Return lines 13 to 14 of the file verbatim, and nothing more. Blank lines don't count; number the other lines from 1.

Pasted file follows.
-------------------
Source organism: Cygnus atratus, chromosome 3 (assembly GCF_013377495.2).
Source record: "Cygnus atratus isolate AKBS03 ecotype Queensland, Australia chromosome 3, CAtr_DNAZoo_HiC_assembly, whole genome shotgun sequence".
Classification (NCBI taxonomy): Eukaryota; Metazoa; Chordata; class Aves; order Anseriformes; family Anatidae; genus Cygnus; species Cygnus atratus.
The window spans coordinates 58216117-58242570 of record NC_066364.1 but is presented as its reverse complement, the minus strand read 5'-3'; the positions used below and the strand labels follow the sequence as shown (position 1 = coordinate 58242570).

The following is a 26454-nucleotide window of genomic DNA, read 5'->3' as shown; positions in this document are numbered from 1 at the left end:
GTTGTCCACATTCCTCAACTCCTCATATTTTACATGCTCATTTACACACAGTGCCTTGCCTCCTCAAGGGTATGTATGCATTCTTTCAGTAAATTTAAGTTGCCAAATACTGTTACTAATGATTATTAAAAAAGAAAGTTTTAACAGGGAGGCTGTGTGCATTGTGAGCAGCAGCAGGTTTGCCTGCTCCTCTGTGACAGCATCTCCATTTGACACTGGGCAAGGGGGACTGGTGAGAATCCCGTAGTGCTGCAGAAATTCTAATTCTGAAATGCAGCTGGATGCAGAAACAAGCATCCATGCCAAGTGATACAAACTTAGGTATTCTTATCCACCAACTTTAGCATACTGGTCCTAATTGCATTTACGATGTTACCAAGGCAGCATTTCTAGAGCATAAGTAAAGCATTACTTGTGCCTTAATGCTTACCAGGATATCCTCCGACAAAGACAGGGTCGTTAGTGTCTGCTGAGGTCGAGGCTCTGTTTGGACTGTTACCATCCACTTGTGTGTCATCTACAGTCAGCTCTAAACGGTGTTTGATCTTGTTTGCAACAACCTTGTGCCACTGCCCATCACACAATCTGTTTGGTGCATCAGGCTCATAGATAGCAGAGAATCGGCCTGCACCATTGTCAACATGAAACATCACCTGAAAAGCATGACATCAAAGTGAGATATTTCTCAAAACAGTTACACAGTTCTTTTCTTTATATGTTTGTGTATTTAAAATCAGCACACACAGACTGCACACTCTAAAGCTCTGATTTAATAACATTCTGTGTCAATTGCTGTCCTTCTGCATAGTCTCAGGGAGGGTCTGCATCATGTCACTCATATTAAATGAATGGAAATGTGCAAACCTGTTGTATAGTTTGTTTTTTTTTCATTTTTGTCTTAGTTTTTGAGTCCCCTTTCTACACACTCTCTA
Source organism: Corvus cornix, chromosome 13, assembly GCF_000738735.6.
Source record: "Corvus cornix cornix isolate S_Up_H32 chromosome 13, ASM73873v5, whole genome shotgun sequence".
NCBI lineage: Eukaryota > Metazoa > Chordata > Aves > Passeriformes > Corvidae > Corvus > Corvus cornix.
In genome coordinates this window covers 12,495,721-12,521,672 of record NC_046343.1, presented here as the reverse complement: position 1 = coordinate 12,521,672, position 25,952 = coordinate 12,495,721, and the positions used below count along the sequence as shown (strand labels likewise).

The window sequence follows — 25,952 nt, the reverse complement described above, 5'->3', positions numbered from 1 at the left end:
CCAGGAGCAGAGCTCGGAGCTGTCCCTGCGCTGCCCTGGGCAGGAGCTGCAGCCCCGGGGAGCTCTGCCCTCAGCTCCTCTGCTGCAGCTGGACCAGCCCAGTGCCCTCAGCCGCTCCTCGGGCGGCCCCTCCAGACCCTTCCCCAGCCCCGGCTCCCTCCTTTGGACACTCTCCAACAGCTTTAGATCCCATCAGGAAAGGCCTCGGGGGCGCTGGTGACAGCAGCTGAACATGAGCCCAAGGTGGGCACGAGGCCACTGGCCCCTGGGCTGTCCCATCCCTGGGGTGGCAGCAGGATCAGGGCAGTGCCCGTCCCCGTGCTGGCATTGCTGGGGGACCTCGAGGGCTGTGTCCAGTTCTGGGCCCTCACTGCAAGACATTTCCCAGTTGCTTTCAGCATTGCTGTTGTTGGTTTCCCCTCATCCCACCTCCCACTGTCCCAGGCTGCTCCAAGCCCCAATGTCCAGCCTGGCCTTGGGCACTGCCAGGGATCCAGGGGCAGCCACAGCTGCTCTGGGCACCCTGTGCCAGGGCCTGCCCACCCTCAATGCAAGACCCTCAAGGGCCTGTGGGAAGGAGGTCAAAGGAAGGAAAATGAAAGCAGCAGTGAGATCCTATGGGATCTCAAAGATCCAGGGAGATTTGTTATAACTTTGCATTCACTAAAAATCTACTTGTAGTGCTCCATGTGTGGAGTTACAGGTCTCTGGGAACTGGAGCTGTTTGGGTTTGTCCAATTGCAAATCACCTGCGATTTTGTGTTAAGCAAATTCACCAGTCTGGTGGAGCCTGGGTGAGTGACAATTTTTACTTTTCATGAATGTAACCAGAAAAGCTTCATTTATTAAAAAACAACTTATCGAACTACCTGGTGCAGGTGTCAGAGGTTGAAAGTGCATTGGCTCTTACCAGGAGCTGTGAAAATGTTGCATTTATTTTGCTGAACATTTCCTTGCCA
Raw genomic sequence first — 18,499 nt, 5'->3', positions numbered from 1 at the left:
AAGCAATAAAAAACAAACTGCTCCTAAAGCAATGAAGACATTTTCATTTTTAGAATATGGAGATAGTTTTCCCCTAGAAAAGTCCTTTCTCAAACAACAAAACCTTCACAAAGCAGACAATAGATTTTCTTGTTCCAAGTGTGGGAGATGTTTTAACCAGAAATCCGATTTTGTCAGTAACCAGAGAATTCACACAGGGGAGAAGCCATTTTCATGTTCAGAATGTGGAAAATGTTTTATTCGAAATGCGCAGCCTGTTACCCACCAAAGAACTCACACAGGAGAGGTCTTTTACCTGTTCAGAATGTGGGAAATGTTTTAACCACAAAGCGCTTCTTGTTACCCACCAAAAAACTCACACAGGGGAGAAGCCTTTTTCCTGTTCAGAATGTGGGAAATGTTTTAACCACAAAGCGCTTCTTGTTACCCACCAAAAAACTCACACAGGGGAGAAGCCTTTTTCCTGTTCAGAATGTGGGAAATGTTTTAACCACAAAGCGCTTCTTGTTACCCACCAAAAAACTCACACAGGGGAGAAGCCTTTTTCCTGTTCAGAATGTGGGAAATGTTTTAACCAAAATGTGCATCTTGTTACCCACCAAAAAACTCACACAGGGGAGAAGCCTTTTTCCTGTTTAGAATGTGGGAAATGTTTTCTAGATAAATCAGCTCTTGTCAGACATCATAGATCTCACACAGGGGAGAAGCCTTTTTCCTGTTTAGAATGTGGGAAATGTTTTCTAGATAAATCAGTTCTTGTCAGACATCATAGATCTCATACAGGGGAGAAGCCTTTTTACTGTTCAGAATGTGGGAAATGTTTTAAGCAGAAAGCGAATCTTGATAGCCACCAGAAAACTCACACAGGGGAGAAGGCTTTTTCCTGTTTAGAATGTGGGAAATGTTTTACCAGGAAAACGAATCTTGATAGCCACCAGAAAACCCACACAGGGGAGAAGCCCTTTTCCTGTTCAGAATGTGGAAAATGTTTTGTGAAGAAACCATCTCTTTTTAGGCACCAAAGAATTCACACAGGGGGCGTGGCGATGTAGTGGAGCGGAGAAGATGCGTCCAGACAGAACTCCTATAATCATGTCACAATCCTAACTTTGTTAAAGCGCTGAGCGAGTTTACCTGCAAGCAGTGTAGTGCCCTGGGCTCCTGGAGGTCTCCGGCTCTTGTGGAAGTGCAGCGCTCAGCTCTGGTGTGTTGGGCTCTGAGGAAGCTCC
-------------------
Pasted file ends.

Raw genomic sequence first — 18,499 nt, 5'->3', positions numbered from 1 at the left:
AAGCAATAAAAAACAAACTGCTCCTAAAGCAATGAAGACATTTTCATTTTTAGAATATGGAGATAGTTTTCCCCTAGAAAAGTCCTTTCTCAAACAACAAAACCTTCACAAAGCAGACAATAGATTTTCTTGTTCCAAGTGTGGGAGATGTTTTAACCAGAAATCCGATTTTGTCAGTAACCAGAGAATTCACACAGGGGAGAAGCCATTTTCATGTTCAGAATGTGGAAAATGTTTTATTCGAAATGCGCAGCCTGTTACCCACCAAAGAACTCACACAGGAGAGGTCTTTTACCTGTTCAGAATGTGGGAAATGTTTTAACCACAAAGCGCTTCTTGTTACCCACCAAAAAACTCACACAGGGGAGAAGCCTTTTTCCTGTTCAGAATGTGGGAAATGTTTTAACCACAAAGCGCTTCTTGTTACCCACCAAAAAACTCACACAGGGGAGAAGCCTTTTTCCTGTTCAGAATGTGGGAAATGTTTTAACCACAAAGCGCTTCTTGTTACCCACCAAAAAACTCACACAGGGGAGAAGCCTTTTTCCTGTTCAGAATGTGGGAAATGTTTTAACCAAAATGTGCATCTTGTTACCCACCAAAAAACTCACACAGGGGAGAAGCCTTTTTCCTGTTTAGAATGTGGGAAATGTTTTCTAGATAAATCAGCTCTTGTCAGACATCATAGATCTCACACAGGGGAGAAGCCTTTTTCCTGTTTAGAATGTGGGAAATGTTTTCTAGATAAATCAGTTCTTGTCAGACATCATAGATCTCATACAGGGGAGAAGCCTTTTTACTGTTCAGAATGTGGGAAATGTTTTAAGCAGAAAGCGAATCTTGATAGCCACCAGAAAACTCACACAGGGGAGAAGGCTTTTTCCTGTTTAGAATGTGGGAAATGTTTTACCAGGAAAACGAATCTTGATAGCCACCAGAAAACCCACACAGGGGAGAAGCCCTTTTCCTGTTCAGAATGTGGAAAATGTTTTGTGAAGAAACCATCTCTTTTTAGGCACCAAAGAATTCACACAGGGGGCGTGGCGATGTAGTGGAGCGGAGAAGATGCGTCCAGACAGAACTCCTATAATCATGTCACAATCCTAACTTTGTTAAAGCGCTGAGCGAGTTTACCTGCAAGCAGTGTAGTGCCCTGGGCTCCTGGAGGTCTCCGGCTCTTGTGGAAGTGCAGCGCTCAGCTCTGGTGTGTTGGGCTCTGAGGAAGCTCC